Captain Thomas Wilson
Captain Thomas Wilson was born in Fifeshire, Scotland, about 1840, and began sailing along the coast at an early age. He came to the lakes in 1855, and in 1856, during the one season, he had worked his way up from wheelsman of the Manhattan to second officer of that craft. The following season he shipped on the steamer Mineral Rock, where he remained until he became chief officer, and in 1863 he served as pilot and mate of the side-wheeler Illinois, in 1864 resuming command of the passenger and freight steamer Mineral Rock. For eight years Captain Wilson was in command of the passenger and freight steamer Meteor, on the route from Buffalo to Lake Superior, and for four years he did all the carrying trade of the Minnesota Iron Company; the first cargoes of rails had to be handled on the beach, this being at a time before docks and railroads were constructed. In 1873 Captain Wilson had built at St. Clair, Mich., the first boat of his present large line, and named her D. M. Wilson, after his only son, then a small boy. The Hiawatha and Minnehaha were shortly afterward built at Gibraltar, Mich., and the following large vessels, built to the order of the Wilson Transit Company, Capt. Thomas Wilson managing owner, have been constructed in sequence here given: Tacoma, Wallula, Kasota, George Spencer, Tower, Spokane, Missoula, Sitka, Yakima, Wadena, Olympia, Yukon, Yuma and W. D. Rees; a large steel steamer was completed for the season of 1897. Since 1875 Captain Wilson has remained on shore looking after his large vessel interests and controlling the movements of the Wilson Transit line fleet.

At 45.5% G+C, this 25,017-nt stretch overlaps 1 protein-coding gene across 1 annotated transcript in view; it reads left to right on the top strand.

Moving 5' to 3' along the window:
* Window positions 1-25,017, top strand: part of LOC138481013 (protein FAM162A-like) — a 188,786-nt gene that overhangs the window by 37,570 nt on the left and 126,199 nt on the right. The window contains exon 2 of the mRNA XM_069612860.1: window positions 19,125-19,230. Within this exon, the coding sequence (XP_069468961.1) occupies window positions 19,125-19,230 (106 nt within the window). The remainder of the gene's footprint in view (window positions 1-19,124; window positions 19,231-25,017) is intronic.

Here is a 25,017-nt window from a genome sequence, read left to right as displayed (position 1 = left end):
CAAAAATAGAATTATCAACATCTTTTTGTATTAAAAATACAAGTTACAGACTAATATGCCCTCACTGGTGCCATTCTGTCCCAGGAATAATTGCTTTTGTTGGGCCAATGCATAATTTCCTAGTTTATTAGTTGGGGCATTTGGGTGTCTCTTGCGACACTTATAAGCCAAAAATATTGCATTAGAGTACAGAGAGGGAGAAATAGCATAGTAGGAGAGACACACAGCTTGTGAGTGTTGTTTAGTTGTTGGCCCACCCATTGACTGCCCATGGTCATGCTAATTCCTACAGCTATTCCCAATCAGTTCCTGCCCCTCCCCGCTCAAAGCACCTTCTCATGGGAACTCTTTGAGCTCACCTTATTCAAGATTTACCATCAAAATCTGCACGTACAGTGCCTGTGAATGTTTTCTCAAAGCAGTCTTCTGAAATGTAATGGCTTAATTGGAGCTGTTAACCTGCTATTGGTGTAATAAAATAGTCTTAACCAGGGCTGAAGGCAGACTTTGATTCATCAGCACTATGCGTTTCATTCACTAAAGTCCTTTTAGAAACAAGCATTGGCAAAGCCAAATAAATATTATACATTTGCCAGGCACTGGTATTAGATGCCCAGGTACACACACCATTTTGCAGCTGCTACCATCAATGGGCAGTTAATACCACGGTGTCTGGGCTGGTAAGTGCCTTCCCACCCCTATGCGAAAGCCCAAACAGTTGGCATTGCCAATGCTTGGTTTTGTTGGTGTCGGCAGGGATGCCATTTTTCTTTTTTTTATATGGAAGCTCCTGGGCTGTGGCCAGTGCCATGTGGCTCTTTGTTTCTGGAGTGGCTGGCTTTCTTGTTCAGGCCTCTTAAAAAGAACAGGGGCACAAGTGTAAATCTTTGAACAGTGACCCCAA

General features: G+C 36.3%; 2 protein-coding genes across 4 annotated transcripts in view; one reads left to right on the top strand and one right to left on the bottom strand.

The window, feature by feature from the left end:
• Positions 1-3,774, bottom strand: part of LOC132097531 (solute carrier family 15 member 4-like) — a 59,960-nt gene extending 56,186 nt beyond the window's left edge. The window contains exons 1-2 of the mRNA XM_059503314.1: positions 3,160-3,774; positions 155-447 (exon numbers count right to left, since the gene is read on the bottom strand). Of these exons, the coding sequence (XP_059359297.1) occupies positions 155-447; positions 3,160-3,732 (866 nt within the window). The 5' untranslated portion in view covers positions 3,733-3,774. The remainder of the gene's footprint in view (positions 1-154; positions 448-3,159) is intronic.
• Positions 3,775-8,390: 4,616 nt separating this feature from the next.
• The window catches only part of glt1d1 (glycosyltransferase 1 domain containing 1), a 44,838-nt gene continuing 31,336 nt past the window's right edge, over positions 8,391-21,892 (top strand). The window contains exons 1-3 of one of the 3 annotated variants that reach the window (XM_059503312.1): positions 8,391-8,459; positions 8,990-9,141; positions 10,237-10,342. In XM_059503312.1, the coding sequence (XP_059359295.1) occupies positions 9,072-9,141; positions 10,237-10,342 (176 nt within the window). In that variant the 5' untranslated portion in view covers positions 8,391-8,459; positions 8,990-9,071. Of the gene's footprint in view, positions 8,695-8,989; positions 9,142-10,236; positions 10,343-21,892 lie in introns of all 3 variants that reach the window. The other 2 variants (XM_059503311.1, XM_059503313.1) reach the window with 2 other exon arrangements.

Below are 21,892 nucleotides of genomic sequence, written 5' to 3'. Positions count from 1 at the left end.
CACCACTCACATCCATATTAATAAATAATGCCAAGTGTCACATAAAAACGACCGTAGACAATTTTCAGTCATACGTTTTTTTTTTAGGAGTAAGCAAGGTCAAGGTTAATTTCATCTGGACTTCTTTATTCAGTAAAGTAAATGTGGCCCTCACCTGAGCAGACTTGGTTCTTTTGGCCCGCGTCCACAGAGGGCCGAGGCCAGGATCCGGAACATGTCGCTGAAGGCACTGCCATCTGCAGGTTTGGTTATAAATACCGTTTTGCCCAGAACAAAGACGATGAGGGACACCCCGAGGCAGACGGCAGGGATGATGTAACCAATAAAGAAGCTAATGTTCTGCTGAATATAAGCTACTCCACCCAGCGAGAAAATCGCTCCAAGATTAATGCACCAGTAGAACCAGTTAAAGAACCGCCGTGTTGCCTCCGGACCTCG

In 1872 the Captain married Miss Mary Morris, daughter of David Morris, who was the first man to ship coal out of Cleveland, and to them have been born three children: David, who died at the age of fourteen years; and Annabel and Mabel, who are now finishing their education.
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This version of Volume II is based, with permission, on the work of the great volunteers at the Marine Captains Biographies site. To them goes the credit for reorganizing the content into some coherent order. The biographies in the original volume are in essentially random order.
Some of the transcription work was also done by Brendon Baillod, who maintains an excellent guide to Great Lakes Shipwreck Research.